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David Lynch: The Art Life

[…] These “quiet aliens” that Lynch captures dot the lawns of his childhood place In Boise, Idaho. It is a place that he reminisces about in the documentary as one of pure happiness, and where his world of «freedom and the foundation of love» was only as big as a «couple of blocks».

[…] There is an awkward innocence, if not naiveté apparent. But the memories are astutely delivered. The past is as full as the present and we are taken there by a genuine hand in constant reflection.

[…] Lynch is refreshingly not overly intellectual or full of lofty concepts and technical talk. He sensitively ruminates all aspects of his “art life” with the kind of reverie one might have on their death bed.

I had been a huge fan of Lynch’s films, and of course Twin Peaks, when first introduced to Lynch “the visual artist” through a small publication from an exhibition at the Fondation Cartier pour l’art contemporain (Göttingen), simply called, Snowmen. On each page, there is a black and white photograph of a house’s facade, suburban and unremarkable, with a snowman in various states of breakdown, some no longer with a head, or face, or any distinctive anthropomorphic mark. These “quiet aliens” that Lynch captures dot the lawns of his childhood place In Boise, Idaho. It is a place that he reminisces about in the documentary as one of pure happiness, and where his world of «freedom and the foundation of love» was only as big as a «couple of blocks». One world that in fact contained «huge worlds», full of «everything». David Lynch: The Art Life is a shrine to the man and his artistic beginnings, where these worlds manifest furiously in paint, and later in film. It is only through this “lesser-known-before-he-was-famous” portrait that I have come to understand this little book of strange snowmen melting in the Spring.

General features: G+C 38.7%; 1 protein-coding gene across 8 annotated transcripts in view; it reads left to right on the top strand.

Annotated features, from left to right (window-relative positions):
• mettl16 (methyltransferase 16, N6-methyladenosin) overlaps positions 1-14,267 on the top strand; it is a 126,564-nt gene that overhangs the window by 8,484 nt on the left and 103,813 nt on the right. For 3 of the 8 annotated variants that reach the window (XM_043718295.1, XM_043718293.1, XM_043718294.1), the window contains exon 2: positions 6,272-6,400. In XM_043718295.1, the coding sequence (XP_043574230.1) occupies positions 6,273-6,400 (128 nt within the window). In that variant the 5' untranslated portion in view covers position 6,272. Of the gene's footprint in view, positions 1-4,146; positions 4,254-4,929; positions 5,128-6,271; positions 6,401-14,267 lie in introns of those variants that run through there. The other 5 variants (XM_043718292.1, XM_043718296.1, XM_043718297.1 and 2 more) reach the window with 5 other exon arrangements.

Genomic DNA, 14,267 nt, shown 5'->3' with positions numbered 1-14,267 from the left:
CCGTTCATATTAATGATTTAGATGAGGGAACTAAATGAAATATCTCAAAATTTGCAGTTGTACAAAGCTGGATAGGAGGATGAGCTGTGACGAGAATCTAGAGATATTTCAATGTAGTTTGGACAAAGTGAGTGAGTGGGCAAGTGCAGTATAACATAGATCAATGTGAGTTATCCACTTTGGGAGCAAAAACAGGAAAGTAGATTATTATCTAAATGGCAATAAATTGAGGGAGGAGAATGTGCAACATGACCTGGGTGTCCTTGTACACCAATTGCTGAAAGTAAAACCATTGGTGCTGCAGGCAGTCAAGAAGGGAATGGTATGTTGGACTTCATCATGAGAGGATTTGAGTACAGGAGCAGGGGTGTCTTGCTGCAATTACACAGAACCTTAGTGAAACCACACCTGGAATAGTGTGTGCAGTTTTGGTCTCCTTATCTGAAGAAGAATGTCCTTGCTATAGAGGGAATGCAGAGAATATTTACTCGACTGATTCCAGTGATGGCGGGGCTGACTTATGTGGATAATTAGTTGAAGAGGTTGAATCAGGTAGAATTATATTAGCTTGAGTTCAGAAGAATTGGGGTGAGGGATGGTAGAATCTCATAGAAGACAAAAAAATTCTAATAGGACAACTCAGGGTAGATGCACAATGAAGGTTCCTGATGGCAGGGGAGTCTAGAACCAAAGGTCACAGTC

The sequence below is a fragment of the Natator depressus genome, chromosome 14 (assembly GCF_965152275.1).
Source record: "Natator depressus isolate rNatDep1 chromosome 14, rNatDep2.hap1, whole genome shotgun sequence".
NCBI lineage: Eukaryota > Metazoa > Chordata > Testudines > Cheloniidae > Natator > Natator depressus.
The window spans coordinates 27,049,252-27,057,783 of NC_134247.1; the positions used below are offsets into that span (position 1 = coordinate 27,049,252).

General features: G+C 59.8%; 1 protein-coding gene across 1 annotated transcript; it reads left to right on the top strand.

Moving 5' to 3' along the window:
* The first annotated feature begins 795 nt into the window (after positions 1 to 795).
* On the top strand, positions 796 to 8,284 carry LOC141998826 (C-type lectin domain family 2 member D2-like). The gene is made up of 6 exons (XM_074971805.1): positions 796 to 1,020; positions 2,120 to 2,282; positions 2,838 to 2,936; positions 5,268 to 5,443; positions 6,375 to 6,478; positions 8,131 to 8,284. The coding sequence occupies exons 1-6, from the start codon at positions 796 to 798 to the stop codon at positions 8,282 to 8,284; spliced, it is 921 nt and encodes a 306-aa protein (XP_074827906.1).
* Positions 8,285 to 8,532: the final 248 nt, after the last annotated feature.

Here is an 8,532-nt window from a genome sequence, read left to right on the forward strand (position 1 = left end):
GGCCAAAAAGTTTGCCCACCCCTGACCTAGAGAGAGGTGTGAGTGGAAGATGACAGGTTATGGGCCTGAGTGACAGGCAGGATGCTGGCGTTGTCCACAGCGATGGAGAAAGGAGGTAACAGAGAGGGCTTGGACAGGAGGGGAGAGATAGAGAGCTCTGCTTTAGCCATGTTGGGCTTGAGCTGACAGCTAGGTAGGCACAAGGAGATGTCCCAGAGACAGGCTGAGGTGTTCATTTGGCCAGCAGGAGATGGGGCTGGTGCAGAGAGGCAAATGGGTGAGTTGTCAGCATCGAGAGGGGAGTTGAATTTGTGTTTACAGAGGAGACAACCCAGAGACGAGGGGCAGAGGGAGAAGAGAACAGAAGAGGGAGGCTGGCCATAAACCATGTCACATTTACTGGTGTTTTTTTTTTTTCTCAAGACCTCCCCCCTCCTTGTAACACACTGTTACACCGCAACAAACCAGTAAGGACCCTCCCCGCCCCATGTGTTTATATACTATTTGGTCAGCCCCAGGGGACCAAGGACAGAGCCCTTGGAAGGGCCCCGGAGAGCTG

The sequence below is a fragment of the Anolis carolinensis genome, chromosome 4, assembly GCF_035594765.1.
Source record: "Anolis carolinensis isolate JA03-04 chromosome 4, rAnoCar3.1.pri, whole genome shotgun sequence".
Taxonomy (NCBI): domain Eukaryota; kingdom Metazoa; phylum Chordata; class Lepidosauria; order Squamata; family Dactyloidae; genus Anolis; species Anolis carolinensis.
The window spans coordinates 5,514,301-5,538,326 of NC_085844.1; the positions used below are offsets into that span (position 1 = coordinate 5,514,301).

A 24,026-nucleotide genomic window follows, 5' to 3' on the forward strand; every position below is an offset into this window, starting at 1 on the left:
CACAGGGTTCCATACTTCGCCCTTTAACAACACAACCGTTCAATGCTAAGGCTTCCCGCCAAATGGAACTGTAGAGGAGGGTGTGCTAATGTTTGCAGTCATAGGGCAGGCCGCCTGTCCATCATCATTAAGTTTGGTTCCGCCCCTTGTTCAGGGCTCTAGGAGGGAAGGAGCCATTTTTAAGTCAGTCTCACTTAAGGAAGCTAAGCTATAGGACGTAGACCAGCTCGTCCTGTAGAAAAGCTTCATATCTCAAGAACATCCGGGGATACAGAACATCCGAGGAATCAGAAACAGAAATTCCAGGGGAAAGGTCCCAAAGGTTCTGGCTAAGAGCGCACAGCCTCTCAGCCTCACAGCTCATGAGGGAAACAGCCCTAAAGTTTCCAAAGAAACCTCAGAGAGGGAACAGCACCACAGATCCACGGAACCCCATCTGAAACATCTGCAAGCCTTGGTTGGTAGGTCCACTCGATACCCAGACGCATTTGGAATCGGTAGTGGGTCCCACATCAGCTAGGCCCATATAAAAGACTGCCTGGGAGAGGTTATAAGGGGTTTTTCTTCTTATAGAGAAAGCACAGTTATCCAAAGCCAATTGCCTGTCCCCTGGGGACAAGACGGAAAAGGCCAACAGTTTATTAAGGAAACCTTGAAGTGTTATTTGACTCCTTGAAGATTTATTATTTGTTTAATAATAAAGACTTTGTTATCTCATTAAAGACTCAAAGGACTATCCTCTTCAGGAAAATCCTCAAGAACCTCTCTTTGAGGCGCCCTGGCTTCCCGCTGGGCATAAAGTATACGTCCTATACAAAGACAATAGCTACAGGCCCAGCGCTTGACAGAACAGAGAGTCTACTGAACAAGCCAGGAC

We find Lynch in his studio in the Hollywood Hills where he can be bathed in the purifying light typical of California. We see the artist at work: moulding, smoothing, twisting, flicking, bashing and tapping. While his voice hypnotically narrates, with even paced cadence in a North-Western drawl, a detailed chronology of his life. These stories are told with an alarming dexterity of memory: a memory mostly for what places looked like, whether it was cold, dark, morning or night. Bizarre incidents. People. Strangers. Experiences that Lynch never explicitly claims directly fed his imagination, as one might claim as organised stimuli for creative output. And yet we see the logic of his intuition edited into the fabric of the documentary. How these thoughts, feelings and sensations have been given life in his mixed-media paintings that flash upon the screen as stills, or animations drawn by the voice of their author. Lynch unwittingly describes these events with nostalgic reverence. They are snapshots of a life that provoked happiness, fear, confusion, pleasure or his acute attention. There is an awkward innocence, if not naiveté apparent. But the memories are astutely delivered. The past is as full as the present and we are taken there by a genuine hand in constant reflection.